Identifying the role of DAP-1 and H3.3 histones in starvation and longevity in Caenorhabditis elegans

  • Yasir Malik

    Student thesis: Doctoral ThesisDoctor of Philosophy


    All animals have to adapt to fluctuation in the availability of food. Thus, mechanisms have evolved to help organisms adapt to the intermittent availability of food; especially during periods of starvation viability has to be maintained. At the same time, a growing body of evidence suggests that transient or intermittent starvation is beneficial for healthy ageing, and indeed leads to increased lifespan. This has been demonstrated in model organisms including Caenorhabditis elegans. Recently, multiple starvation studies in C. elegans have unveiled novel mechanisms which regulate important cellular phenomena like fatty-acid metabolism, redox regulation and macroautophagy. Nevertheless, many of the regulatory circuits needed for starvation survival remain to uncovered. In addition, the emerging linkage between mild starvation and increased longevity is a topic area of research.

    My PhD thesis is based on a previous proteomics study conducted by the Gartner and Lamond labs, which investigated the global changes in protein expression upon starvation. The study analysed the change in proteome of C. elegans when worms were starved for 2-16 hours - a time period of starvation which can increase the mean lifespan of worms by up to 20%.

    The aim of my thesis was to follow up on some of the proteins found upregulated upon starvation and to investigate if they have a role in mediating survival to starvation and/or link between starvation and longevity. My thesis is focused on two proteins: HIS-71- a highly conserved histone H3 variant, and DAP-1- which is highly conserved in animals, but nevertheless poorly characterized. We found that HIS-71 is required for mediating increased longevity after intermittent starvation. We started to investigate the role of his-71 using double mutant analyses with TOR and Insulin signalling pathways, both known to affect ageing and starvation response.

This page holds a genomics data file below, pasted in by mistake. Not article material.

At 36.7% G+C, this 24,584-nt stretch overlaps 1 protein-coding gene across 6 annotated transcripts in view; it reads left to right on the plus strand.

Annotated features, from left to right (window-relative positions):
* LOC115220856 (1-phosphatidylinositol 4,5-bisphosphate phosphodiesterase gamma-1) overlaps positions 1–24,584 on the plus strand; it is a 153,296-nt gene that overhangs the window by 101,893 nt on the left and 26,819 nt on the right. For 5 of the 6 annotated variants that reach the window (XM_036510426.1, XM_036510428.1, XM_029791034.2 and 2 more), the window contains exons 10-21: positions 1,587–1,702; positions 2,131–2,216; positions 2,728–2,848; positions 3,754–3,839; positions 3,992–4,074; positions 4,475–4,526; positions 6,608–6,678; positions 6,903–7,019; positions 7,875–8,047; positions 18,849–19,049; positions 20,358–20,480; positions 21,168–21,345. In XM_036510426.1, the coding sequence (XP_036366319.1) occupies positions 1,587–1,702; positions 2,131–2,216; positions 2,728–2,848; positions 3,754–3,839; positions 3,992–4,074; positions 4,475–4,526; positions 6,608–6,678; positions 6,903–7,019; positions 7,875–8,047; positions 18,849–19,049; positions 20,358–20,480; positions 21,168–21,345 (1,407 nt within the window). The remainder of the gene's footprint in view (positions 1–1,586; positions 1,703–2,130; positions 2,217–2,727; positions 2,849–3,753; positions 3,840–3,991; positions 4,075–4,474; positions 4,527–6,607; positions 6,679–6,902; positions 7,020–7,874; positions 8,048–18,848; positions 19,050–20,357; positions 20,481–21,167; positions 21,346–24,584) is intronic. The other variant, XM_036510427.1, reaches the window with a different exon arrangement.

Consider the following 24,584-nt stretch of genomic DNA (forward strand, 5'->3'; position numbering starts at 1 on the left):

The main focus of my thesis turned out to be on DAP-1.

    The human DAP1 protein has been implicated in inhibiting autophagy during amino acid starvation in HeLa cells. We found that the C. elegans homolog DAP-1 is a general stress responsive protein whose impairment leads to decreased resistance towards many stresses including starvation. We provide evidence that DAP-1 inhibits autophagy during starvation and that it is required for an increase in lifespan upon restriction mediated increase in lifespan. We establish that the transcription factor DAF-16/FOXO which acts downstream of the Insulin-like/DAF-2 signalling pathway, also governs the expression of DAP-1 during starvation and thus facilitates organismal survival in response to starvation. Overall, we establish DAP-1 as important factor in regulating acute starvation, which impacts important cellular phenomena during starvation.
    Date of Award2019
    Original languageEnglish
    SupervisorAnton Gartner (Supervisor) & Angus Lamond (Supervisor)

    Cite this